A Kashmiri Wife’s 25-year Struggle for Justice
A distressing, all-to-often repeated story in a distressed land
By: Majid Maqbool
After 25 years of lonely, dogged persistence to obtain justice for her slain husband, Jameela Begum, a resident of Srinagar, the capital of Indian-administered Kashmir, has succeeded in getting a special investigation of the case after a first probe was apparently buried by police in 2006, 10 years after he was killed. The case is unique not only because of Begum’s persistence but because she was able to get the case reopened after such a long period. It now remains to be seen if the second investigation is more successful than the first.
Begum was 33 and a young mother of three when her husband was taken away on the afternoon of May 31, 1996. Since then she has knocked on every door for justice. She got the case reopened in 2006 but the Special Investigation Team (SIT) that was constituted then to reinvestigate the case apparently didn’t follow up. She also approached the State Human Rights Commission (SHRC) whose recommendations were again not implemented by the then state government.
Finally, two months ago, on October 28, a Srinagar court directed the Jammu and Kashmir Police to constitute another special investigation into the murder and that of another victim killed at the same time. The court also sought answers on why the earlier team sat on the case for three years.
“It has been alleged in the instant case that both of the deceased were terrorists and were involved in multiple terrorist activities including the killing of three civilians, kidnapping and other various action against security forces. However, no material has been placed on record to substantiate the fact,” the judge said.
“It is important to mention here that the deceased have been shown (allegedly by the police to have been) involved in kidnapping, attacks on security forces and killing of three civilians. However, the outcome of the cases registered in pursuance of those acts has not been placed on record. There is no substantial evidence on record to substantiate the said fact.”
The postmortem dated July 1, 1996, a copy of which the family obtained, also mentions torture marks. The report notes “sustained sharp penetrating injury to the paraspinal region leading to liver laceration” and “profuse hemorrhage –shock–cardio respiratory arrest and death” as the cause of the death.
The court observed that it’s “very unfortunate that 25 years have elapsed since the case was registered in the year 1996, and till date, the case has not been taken to logical conclusion” while terming the police closure report a “botched investigation”. SSP Srinagar has been directed by the court to conclude the investigation in six months.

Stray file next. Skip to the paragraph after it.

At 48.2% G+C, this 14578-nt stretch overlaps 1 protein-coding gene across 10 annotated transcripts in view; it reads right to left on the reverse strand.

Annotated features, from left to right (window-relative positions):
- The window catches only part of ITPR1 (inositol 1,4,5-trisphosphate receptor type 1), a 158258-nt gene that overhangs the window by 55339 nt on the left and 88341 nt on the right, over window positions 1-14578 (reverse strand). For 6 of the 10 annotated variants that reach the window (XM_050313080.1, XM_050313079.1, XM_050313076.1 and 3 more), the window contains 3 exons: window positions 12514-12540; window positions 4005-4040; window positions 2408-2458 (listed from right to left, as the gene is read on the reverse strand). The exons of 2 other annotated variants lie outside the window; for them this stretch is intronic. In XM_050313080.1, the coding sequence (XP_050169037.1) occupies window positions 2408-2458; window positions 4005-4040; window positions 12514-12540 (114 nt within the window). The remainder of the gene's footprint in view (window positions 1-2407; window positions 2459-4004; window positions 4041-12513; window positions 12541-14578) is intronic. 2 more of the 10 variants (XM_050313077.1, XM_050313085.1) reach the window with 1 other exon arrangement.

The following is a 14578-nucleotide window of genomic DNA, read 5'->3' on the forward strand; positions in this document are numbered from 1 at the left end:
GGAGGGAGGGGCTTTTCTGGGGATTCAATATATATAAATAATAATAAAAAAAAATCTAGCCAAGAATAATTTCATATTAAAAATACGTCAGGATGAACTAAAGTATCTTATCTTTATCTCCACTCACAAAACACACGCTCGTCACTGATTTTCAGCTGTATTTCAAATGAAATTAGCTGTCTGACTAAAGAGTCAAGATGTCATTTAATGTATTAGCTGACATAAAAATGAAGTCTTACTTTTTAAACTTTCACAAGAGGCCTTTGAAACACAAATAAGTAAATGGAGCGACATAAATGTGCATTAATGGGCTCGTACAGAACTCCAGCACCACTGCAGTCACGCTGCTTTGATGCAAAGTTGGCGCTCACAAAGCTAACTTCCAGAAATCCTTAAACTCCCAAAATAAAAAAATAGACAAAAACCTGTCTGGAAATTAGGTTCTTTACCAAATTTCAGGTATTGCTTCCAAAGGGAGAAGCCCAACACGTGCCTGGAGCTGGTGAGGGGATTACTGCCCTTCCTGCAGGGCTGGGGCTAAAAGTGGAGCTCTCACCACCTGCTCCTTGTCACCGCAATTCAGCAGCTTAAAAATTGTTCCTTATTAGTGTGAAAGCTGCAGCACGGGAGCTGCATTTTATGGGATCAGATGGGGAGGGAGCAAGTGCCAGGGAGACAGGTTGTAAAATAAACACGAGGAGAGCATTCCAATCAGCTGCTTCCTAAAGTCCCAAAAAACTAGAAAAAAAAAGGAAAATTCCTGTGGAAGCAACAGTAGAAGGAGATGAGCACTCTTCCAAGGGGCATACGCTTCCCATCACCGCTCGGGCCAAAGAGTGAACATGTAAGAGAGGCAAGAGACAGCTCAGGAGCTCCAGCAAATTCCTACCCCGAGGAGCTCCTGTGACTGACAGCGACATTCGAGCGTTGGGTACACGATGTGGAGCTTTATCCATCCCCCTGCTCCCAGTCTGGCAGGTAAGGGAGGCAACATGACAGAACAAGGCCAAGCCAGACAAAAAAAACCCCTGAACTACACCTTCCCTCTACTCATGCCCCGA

The police submitted the case closure report within 10 days on March 15, 2021 after the family had petitioned the court of Chief Judicial Magistrate (CJM) seeking the case status. Jameela then filed a protest petition via advocate Tabassum Rasool which led to the subsequent court orders to investigate the case.
Jameela’s own story
Jameela Begum pursued the case for more than two decades from 1996, visiting every concerned police officials and government offices over the years even as her pleas for justice fell on deaf ears. She raised her three children on her own after her husband’s killing, ensuring that they continued their school and college education while she did labor and fought to seek justice. She tells her story to Majid Maqbool, who reports it verbatim for Asia Sentinel.
My husband Muhammad Ramzan Bhat was a daily wage employee. He also ran a provisional store outside our home in the Miskeen Bagh area of Srinagar. On May 31, 1996, he had returned home late afternoon after being on election duty. We had tea together after which he left home to see his shop which was looked after by his brother during his absence.
Soon after he left for his shop, I heard some noise and police movement in our area. When I looked out from the wall of our house, I saw a Kashmir police gypsy (vehicle) near the shop. People nearby said some policemen barged inside the shop and started beating my husband. We were told to stay aside and not come near the shop. As I tried to raise a hue and cry, they had by then dragged him inside the police vehicle. I and some of our neighbors ran after the vehicle which sped ahead of us.
After somehow following the vehicle, we reached the Rainawari police station. We saw that he was brought out of the police gypsy and taken inside police station Rainawari. When we reached near the main gate, we were not allowed inside. Police also used batons and aerial firing to disperse the crowd. Then after some time he was brought out and taken to a government-run center. We were not told anything. We were all along on the road outside the center till late in the night seeking his release.
At 10 pm in the night, our neighbors and relatives asked us to return home as it was late. After returning home, we came to know that the police had raided our house while we were out demanding the release of Mohammad Ramzan throughout that day. They also took some jewels and valuables from our house. We locked our home and stayed at our neighbor’s home as we felt a threat to our life as well now.
In the morning we again went to the police station Rainawari and begged them to release him as he was an innocent person. He had not done anything wrong. He had no militant links. We even told them we could give them some money or whatever they wanted if they released him. But our pleas fell on deaf ears. We were told to come again in the afternoon.